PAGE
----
Is it possible for a single theme to exist in the past and still live today? This question is easily answered through a movie of the past and a story of the present. In 1930, All Quiet on the Western Front was released to the public. The film was based on Erich Maria Remarque’s novel, directed by Lewis Milestone, and produced by Carl Laemmle Jr. (“All Quiet on the Western Front (1930 film)”). The present day story was written on www.usatoday.com on November 8, 2012, and is entitled: “On Veterans Day, a vet’s suicide haunts those left behind (Raasch).” Despite the time period difference and the type of media, both share the common theme of sorrow. The film and story have numerous similarities that express the theme by using events, processes, feelings, and emotions. Sorrow has stayed consistent throughout the past and present and has proved itself to be a timeless theme. War changes people. It turns soldiers into new people where the only real life is no longer at home but on the battlefield. For years, Vietnam veteran, Jeffery Davis, was haunted by memories that originated from the war. On Sept. 15, 1984, Davis approached the memorial wall in D.C. and shot himself beside an oak tree (Raasch).
His wife Alice Franks and their children, Scott and Kelly, were left on their own. Scott was 3 at the time, and Kelly was 6. Kelly remembers how ecstatic she was to show the neighbor kids’ new Cabbage Patch dolls to her mother just before Alice told her that her father was dead. Scott does not remember anything from that day, but he still felt the anger, grief, and guilt the others shared (Raasch). “I was pretty angry, I got into trouble, I lashed out. I felt abandoned almost” (Raasch). It became a daily routine for Scott to read the newspaper story about his father’s death, with the goal of going through it without crying. Scott eventually learned to accept his father’s fate. The family struggled through their mixed emotions and unanswered questions over the following years, with every Veterans Day standing as a reminder of what happened. Davis’s family knew he dealt with traumatic experiences and that he only felt relaxed around other Vietnam veterans.
It has been especially hard for Alice to approach the wall, yet over time she had come to admire it for its mystical elegance. The memorial wall was the last place Davis went to, which became a magnet to attract his family. Alice glances at the wall and the surrounding oak trees every time she passes jogs by. She wonders which oak tree her husband leaned against before he died, “…And I probably always will” (Raasch). Alice, Kelly, and Scott forgave and accepted their husband and father departing from their lives, and the Vietnam veteran still lives on in their hearts.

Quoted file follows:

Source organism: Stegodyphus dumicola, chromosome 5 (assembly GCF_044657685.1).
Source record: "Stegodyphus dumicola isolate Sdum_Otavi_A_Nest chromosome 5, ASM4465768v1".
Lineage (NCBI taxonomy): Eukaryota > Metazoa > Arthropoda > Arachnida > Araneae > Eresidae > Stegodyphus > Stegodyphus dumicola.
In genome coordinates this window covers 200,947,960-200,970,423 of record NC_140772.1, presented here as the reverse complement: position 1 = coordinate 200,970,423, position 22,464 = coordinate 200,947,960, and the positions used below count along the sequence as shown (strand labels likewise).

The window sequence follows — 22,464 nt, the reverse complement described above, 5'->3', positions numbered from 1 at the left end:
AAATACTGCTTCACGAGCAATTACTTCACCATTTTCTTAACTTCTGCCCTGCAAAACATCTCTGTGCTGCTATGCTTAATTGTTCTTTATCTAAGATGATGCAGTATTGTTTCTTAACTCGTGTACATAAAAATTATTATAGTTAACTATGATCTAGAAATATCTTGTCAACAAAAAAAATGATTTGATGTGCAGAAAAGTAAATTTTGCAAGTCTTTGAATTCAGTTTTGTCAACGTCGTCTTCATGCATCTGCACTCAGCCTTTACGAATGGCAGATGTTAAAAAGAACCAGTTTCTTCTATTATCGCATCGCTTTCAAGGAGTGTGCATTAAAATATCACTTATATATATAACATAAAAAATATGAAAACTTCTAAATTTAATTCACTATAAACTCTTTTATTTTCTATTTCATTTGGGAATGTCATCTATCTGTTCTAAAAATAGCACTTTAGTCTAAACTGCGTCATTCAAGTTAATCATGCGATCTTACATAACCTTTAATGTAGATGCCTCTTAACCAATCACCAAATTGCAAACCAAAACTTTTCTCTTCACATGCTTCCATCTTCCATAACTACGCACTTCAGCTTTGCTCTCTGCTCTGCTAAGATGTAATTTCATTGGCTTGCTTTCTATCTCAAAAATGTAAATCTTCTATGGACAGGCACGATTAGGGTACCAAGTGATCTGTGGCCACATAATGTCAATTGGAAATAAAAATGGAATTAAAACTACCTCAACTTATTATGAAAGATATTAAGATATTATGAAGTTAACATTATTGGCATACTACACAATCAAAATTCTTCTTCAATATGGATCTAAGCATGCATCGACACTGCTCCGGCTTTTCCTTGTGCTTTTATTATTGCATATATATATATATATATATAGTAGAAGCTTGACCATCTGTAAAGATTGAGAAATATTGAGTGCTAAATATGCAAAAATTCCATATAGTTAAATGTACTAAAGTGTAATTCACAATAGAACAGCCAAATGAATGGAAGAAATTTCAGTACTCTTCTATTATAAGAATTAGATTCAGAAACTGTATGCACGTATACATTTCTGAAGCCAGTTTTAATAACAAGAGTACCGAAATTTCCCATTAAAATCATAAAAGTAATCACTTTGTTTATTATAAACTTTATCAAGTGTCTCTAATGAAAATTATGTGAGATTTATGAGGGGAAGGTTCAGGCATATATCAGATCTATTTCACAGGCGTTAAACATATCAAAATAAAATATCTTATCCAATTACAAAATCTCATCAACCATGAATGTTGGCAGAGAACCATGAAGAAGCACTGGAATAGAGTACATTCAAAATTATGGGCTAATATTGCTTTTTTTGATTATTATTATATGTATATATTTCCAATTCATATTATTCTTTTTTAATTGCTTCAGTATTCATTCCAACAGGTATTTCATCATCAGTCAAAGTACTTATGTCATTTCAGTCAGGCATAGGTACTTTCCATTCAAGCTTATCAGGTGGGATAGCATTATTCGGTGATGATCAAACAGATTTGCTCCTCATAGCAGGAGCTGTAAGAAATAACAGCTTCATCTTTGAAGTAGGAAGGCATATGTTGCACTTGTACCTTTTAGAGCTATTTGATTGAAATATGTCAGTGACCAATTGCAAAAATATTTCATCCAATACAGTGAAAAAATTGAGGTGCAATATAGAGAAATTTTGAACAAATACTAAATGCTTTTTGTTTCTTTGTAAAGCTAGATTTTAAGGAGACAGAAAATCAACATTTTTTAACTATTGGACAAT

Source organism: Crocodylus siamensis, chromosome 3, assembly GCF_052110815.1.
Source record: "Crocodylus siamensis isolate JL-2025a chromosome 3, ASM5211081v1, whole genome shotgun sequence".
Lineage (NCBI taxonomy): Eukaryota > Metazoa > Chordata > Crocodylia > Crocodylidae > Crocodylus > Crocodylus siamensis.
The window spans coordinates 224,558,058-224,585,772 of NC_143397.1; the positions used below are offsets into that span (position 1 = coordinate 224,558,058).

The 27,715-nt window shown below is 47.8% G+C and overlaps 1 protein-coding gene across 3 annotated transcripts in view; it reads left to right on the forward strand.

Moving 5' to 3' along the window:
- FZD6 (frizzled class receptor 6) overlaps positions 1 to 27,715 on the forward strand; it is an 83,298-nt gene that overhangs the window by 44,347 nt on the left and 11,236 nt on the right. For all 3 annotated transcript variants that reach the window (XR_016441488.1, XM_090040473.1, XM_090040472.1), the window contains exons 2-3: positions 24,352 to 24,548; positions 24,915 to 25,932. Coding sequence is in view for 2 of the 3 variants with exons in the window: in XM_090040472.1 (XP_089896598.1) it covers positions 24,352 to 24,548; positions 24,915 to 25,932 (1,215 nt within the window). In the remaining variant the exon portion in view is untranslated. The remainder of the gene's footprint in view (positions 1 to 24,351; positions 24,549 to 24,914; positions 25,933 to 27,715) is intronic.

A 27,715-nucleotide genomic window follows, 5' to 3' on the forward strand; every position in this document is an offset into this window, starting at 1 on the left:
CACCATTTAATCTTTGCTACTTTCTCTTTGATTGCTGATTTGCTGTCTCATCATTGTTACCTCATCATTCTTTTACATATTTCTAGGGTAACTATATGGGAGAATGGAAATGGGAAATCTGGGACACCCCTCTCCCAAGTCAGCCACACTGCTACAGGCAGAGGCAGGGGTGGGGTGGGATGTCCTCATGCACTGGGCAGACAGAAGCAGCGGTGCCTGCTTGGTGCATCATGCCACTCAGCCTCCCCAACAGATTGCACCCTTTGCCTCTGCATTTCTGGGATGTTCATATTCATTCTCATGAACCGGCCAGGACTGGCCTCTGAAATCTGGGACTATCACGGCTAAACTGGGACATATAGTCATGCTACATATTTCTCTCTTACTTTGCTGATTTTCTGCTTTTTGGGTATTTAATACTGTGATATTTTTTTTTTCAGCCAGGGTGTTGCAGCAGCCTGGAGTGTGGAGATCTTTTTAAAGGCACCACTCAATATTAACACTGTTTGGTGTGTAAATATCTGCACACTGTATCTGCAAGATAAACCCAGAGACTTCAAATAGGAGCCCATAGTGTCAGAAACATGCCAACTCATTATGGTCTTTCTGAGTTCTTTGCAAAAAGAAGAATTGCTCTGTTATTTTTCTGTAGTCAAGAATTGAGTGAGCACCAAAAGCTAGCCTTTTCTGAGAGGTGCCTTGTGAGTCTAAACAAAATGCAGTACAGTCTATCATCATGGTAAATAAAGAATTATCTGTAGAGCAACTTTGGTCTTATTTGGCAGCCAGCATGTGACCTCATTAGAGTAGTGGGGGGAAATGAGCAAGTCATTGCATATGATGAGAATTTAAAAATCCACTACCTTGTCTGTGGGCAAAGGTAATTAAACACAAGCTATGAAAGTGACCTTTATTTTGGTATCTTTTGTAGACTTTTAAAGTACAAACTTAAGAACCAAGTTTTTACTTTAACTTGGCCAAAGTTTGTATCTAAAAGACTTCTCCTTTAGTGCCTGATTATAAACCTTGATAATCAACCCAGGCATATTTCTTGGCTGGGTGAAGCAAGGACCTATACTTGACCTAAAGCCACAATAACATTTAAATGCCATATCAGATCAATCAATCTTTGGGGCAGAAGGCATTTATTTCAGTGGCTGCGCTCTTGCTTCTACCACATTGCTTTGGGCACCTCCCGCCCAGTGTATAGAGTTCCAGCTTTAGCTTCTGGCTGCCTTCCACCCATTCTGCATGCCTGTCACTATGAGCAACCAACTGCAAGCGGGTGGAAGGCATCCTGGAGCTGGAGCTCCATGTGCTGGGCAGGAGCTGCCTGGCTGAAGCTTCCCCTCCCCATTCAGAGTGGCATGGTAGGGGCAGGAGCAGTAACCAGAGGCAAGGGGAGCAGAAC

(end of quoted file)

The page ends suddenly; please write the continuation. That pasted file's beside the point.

There are many similar events that share the common theme of sorrow in this present day story of the Vietnam veteran committing suicide and “All Quiet on the Western Front (1929), a sensitive film burst upon the American movie scene in 1930” (Lorence 45). Davis could not shake off the painful memories he held, one of which being a fight over a Vietnamese-controlled village where he thinks he killed a child. “It was one of those split-second decisions they had to make,” Alice explains. “And it haunted him, just horribly” (Raasch). The traumatic war experiences Davis went through reinforced the choice to take his life by his own hands using a pistol. I believe Bäumer did exactly this in the last scene of the movie, except he did not use a gun, he used a butterfly. At the end of All Quiet on the Western Front, Bäumer had reached his tolerance peak. He had witnessed an excessive amount of wounds and death at this point in the film. He had seen Joseph Behm flail around in the trenches after losing his sight, eventually succumbing to a mortar shell.
He had witnessed Franz Kemmerich slowly approaching death after his leg was amputated, and was dealing with an infection. Bäumer constantly witnessed his comrades fall as war picked them off one by one. Sitting in the trenches, Bäumer peaked out of an opening in the wall he had used for cover, and caught a glimpse of a butterfly. Disregarding all safety precautions, he exposed his body as he slowly extended his arm out to stroke the beautiful butterfly. Off in the distance, a perched sniper easily spotted the vulnerable soldier, and shot Bäumer dead on the spot. Afterwards, the closing credits roll, leaving the scene open to interpretation. I think Bäumer wanted to accept death instead of a life running away from it. Movie critics might argue that he already had a gun by his side; therefore it was not an act of suicide. Like Davis, he was plagued by horrible memories, yet he was a different man before deployment. Bäumer was filled with sorrow for his unexpected journey, a trip that greatly contrasted from the trip his hometown professor Kantorek spoke of.